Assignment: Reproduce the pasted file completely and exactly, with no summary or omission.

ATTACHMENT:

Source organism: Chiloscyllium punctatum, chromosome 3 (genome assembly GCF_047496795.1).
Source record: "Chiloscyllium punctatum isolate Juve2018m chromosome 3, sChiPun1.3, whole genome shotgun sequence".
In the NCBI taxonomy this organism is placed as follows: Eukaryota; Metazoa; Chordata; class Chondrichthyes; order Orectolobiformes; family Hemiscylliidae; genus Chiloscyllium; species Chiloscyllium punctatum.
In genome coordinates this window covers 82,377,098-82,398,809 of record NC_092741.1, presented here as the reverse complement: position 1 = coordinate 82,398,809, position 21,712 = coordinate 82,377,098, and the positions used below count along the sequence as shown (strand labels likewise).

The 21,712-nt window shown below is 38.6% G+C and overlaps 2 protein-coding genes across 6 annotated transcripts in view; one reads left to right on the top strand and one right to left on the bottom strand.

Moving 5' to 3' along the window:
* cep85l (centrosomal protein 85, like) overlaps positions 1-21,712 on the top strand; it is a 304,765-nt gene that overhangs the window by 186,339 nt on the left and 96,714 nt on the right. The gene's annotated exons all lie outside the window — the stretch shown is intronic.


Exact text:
Source organism: Chiloscyllium punctatum, chromosome 3 (genome assembly GCF_047496795.1).
Source record: "Chiloscyllium punctatum isolate Juve2018m chromosome 3, sChiPun1.3, whole genome shotgun sequence".
In the NCBI taxonomy this organism is placed as follows: Eukaryota; Metazoa; Chordata; class Chondrichthyes; order Orectolobiformes; family Hemiscylliidae; genus Chiloscyllium; species Chiloscyllium punctatum.
In genome coordinates this window covers 82,377,098-82,398,809 of record NC_092741.1, presented here as the reverse complement: position 1 = coordinate 82,398,809, position 21,712 = coordinate 82,377,098, and the positions used below count along the sequence as shown (strand labels likewise).

The 21,712-nt window shown below is 38.6% G+C and overlaps 2 protein-coding genes across 6 annotated transcripts in view; one reads left to right on the top strand and one right to left on the bottom strand.

Moving 5' to 3' along the window:
* cep85l (centrosomal protein 85, like) overlaps positions 1-21,712 on the top strand; it is a 304,765-nt gene that overhangs the window by 186,339 nt on the left and 96,714 nt on the right. The gene's annotated exons all lie outside the window — the stretch shown is intronic.